Card and her colleagues wanted to understand how flies decide when to sacrifice stability in favor of a quicker response. To learn more, Catherine von Reyn, a postdoctoral researcher in Card's lab, set up experiments in which she could directly monitor activity in the giant fiber neurons. Surprisingly, she discovered that the giant fibers were not only active in short-mode escape, but also during some of the long-mode escapes. The situation was more complicated than their genetic experiments had suggested. "Seeing the dynamics of the electrophysiology allowed us to understand that the timing of the spike is important is determining the fly's choice of escape behavior," Card says.
Based on their data, Card and von Reyn propose that a looming stimulus first activates a circuit in the brain that initiates a slow escape, beginning with a controlled lift of the wings. When the object looms closer, filling more of the fly's field of view, the giant fiber activates, prompting a more urgent escape. "What determines whether a fly does a long-mode or a short-mode escape is how soon after the wings go up the fly kicks its legs and it starts to take off," Card says. "The giant fiber can fire at any point during that sequence. It might not fire at all in which case you get this nice long, beautifully choreographed takeoff. It might fire right away, in which case you get an abbreviated escape." The more quickly an object approaches, the sooner the giant fiber is likely to fire, increasing the probability of a short escape.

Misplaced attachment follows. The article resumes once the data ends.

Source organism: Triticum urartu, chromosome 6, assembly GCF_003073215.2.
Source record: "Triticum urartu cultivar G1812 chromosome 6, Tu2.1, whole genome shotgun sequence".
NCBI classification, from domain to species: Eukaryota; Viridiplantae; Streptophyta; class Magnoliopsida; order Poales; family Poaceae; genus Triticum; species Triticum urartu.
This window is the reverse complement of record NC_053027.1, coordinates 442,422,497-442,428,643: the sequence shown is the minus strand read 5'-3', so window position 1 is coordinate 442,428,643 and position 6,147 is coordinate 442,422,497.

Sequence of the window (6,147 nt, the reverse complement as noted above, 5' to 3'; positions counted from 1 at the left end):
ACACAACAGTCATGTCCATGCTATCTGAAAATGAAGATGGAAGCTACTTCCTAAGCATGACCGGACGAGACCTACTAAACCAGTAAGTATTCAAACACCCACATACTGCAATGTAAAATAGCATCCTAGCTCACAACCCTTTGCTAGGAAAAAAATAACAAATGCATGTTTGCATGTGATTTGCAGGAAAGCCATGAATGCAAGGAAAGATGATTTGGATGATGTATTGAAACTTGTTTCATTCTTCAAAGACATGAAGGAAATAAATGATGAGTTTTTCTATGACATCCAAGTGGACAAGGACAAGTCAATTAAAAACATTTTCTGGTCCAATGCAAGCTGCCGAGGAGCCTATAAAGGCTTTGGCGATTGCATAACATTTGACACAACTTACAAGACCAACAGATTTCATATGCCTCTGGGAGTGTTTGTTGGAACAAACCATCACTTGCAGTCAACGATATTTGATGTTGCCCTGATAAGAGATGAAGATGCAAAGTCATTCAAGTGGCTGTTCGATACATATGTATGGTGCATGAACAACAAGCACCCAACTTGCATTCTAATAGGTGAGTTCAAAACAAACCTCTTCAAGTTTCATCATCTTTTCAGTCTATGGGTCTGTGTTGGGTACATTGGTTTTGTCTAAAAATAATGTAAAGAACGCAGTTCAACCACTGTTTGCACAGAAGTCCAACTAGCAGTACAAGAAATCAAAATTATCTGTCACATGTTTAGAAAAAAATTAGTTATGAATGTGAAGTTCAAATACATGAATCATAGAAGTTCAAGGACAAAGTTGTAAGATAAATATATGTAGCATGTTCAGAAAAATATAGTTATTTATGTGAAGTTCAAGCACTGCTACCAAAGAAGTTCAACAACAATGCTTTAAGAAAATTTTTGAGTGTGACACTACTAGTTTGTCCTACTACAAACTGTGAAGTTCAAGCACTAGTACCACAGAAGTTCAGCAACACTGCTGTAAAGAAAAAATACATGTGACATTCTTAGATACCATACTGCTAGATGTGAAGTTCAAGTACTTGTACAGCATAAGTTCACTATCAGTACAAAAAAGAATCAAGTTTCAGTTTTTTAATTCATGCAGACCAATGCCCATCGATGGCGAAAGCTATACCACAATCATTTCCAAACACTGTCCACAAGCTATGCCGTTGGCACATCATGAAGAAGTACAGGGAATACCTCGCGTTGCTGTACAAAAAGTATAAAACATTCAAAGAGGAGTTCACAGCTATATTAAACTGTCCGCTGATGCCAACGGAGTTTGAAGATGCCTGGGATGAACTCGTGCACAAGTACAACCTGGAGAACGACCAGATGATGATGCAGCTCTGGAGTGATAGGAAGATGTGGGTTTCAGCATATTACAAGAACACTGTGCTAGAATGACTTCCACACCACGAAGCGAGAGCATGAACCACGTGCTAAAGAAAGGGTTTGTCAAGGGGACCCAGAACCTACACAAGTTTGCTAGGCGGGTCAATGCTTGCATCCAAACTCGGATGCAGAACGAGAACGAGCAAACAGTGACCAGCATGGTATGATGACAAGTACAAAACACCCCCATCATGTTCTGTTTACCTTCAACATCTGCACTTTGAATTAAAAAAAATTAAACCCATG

Card remains curious about many aspects of escape behavior. How does a fly calculate the orientation of a threat and decide in which direction to flee, she w
|Contact: Jim Keeley|
Howard Hughes Medical Institute